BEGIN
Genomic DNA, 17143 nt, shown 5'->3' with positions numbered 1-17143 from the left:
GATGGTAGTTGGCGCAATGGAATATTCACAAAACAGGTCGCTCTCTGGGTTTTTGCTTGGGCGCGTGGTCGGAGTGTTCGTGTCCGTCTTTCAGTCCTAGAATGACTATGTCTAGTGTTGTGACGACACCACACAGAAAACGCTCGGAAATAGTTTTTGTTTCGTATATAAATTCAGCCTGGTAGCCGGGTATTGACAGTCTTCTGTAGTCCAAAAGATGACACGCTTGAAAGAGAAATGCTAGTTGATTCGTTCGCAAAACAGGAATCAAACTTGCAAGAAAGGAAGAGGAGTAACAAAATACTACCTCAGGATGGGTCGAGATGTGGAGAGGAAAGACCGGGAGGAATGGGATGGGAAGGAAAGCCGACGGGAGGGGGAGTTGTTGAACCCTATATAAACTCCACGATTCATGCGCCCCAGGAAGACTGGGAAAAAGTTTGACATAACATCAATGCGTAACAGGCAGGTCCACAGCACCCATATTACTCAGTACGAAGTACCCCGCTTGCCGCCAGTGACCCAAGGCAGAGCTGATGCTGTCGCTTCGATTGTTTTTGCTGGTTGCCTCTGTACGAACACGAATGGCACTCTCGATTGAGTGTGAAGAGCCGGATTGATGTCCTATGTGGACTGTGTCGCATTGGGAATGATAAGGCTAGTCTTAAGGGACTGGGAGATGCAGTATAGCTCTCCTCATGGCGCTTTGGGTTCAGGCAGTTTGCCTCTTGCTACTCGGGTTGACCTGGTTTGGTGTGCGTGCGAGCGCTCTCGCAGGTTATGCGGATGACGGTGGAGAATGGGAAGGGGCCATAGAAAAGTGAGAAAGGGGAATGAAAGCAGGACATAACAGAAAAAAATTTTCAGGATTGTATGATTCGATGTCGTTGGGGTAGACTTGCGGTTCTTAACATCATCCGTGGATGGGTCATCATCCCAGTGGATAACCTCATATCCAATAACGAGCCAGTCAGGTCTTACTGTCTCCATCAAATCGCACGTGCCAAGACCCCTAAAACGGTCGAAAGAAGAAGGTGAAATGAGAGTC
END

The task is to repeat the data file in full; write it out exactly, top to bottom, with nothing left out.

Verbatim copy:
Genomic DNA, 17143 nt, shown 5'->3' with positions numbered 1-17143 from the left:
GATGGTAGTTGGCGCAATGGAATATTCACAAAACAGGTCGCTCTCTGGGTTTTTGCTTGGGCGCGTGGTCGGAGTGTTCGTGTCCGTCTTTCAGTCCTAGAATGACTATGTCTAGTGTTGTGACGACACCACACAGAAAACGCTCGGAAATAGTTTTTGTTTCGTATATAAATTCAGCCTGGTAGCCGGGTATTGACAGTCTTCTGTAGTCCAAAAGATGACACGCTTGAAAGAGAAATGCTAGTTGATTCGTTCGCAAAACAGGAATCAAACTTGCAAGAAAGGAAGAGGAGTAACAAAATACTACCTCAGGATGGGTCGAGATGTGGAGAGGAAAGACCGGGAGGAATGGGATGGGAAGGAAAGCCGACGGGAGGGGGAGTTGTTGAACCCTATATAAACTCCACGATTCATGCGCCCCAGGAAGACTGGGAAAAAGTTTGACATAACATCAATGCGTAACAGGCAGGTCCACAGCACCCATATTACTCAGTACGAAGTACCCCGCTTGCCGCCAGTGACCCAAGGCAGAGCTGATGCTGTCGCTTCGATTGTTTTTGCTGGTTGCCTCTGTACGAACACGAATGGCACTCTCGATTGAGTGTGAAGAGCCGGATTGATGTCCTATGTGGACTGTGTCGCATTGGGAATGATAAGGCTAGTCTTAAGGGACTGGGAGATGCAGTATAGCTCTCCTCATGGCGCTTTGGGTTCAGGCAGTTTGCCTCTTGCTACTCGGGTTGACCTGGTTTGGTGTGCGTGCGAGCGCTCTCGCAGGTTATGCGGATGACGGTGGAGAATGGGAAGGGGCCATAGAAAAGTGAGAAAGGGGAATGAAAGCAGGACATAACAGAAAAAAATTTTCAGGATTGTATGATTCGATGTCGTTGGGGTAGACTTGCGGTTCTTAACATCATCCGTGGATGGGTCATCATCCCAGTGGATAACCTCATATCCAATAACGAGCCAGTCAGGTCTTACTGTCTCCATCAAATCGCACGTGCCAAGACCCCTAAAACGGTCGAAAGAAGAAGGTGAAATGAGAGTC